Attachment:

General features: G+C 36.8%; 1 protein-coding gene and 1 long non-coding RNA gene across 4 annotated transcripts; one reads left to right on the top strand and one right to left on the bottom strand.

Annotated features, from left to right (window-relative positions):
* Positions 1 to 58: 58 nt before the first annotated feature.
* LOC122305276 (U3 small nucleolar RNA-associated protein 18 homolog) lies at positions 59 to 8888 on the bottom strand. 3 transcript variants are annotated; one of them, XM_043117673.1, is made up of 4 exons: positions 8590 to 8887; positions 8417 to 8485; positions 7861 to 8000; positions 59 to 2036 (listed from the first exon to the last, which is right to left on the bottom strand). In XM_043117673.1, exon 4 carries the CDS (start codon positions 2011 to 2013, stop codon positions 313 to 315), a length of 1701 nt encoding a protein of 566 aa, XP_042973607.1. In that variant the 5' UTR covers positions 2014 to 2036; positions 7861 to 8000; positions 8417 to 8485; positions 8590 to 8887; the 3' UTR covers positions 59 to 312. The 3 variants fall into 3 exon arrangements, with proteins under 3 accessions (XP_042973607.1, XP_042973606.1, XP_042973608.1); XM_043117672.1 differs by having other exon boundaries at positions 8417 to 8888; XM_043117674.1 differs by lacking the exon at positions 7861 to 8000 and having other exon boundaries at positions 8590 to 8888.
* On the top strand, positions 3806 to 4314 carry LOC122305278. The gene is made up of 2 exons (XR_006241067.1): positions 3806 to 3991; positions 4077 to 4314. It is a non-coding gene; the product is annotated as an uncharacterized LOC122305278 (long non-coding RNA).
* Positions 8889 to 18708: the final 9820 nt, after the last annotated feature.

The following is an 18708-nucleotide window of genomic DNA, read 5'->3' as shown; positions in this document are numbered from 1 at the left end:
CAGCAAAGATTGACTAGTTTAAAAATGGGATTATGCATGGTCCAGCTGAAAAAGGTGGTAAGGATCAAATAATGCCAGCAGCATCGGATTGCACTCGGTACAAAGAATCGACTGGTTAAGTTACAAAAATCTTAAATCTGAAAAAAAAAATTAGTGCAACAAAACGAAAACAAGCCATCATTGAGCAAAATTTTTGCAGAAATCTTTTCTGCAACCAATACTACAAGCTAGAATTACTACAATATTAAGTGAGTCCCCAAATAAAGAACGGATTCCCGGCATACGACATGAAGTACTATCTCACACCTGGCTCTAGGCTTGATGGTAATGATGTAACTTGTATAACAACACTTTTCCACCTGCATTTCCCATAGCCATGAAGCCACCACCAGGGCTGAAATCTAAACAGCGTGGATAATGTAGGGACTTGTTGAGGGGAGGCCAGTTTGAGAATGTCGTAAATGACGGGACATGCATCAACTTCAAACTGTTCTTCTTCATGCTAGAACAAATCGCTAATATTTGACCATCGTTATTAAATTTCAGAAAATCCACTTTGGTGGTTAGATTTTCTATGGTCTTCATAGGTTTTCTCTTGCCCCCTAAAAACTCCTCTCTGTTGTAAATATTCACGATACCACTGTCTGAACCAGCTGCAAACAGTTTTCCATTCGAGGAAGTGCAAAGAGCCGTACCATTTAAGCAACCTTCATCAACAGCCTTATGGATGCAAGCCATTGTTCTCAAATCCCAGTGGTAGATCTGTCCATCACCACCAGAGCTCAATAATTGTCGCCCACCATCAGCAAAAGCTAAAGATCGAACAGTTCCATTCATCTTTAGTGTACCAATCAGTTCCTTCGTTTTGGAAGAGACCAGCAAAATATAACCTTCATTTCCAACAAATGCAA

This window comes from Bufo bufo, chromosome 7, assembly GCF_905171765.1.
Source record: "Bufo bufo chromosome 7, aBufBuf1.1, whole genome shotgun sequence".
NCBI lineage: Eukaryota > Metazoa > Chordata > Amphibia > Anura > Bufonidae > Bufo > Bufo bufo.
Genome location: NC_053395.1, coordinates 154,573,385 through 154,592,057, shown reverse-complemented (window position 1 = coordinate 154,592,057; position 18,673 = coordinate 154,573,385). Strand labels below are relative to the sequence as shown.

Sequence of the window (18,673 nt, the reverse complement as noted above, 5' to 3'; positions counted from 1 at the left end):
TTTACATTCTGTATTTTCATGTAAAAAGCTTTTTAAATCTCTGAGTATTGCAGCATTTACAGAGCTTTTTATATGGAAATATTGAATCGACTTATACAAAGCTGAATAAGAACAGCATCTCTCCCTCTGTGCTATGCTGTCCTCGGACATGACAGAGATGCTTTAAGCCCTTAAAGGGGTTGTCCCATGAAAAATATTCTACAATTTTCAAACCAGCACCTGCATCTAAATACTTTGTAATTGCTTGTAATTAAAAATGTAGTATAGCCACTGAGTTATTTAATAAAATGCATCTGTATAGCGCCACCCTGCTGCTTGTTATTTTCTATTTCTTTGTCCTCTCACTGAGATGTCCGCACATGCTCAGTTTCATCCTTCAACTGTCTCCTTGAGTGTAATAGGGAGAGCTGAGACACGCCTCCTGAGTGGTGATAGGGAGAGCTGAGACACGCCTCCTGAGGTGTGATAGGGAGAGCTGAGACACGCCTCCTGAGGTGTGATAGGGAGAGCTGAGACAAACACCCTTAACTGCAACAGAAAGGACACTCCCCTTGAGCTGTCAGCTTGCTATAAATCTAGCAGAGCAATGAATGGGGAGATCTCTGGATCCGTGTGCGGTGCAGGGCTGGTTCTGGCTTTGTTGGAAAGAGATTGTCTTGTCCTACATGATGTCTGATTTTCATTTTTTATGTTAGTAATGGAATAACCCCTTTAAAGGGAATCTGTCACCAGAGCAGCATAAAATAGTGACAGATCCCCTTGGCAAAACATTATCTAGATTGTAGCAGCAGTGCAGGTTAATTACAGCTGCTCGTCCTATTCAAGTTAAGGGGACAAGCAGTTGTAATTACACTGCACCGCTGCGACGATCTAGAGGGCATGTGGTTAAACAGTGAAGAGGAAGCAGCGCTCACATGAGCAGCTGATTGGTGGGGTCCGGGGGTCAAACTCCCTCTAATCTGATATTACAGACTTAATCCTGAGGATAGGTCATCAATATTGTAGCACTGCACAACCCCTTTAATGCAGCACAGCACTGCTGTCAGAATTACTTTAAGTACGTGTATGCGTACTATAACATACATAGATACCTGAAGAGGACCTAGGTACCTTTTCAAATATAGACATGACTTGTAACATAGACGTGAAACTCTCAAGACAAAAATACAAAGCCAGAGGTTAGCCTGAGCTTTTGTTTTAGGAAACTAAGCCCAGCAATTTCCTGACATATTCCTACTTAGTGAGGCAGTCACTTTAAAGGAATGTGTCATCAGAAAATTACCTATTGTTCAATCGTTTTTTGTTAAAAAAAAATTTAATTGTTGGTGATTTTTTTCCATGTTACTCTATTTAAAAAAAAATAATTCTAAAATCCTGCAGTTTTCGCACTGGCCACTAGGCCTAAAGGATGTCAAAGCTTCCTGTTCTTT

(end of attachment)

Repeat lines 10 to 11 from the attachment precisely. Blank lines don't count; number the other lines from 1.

Source record: "Bufo bufo chromosome 7, aBufBuf1.1, whole genome shotgun sequence".
NCBI lineage: Eukaryota > Metazoa > Chordata > Amphibia > Anura > Bufonidae > Bufo > Bufo bufo.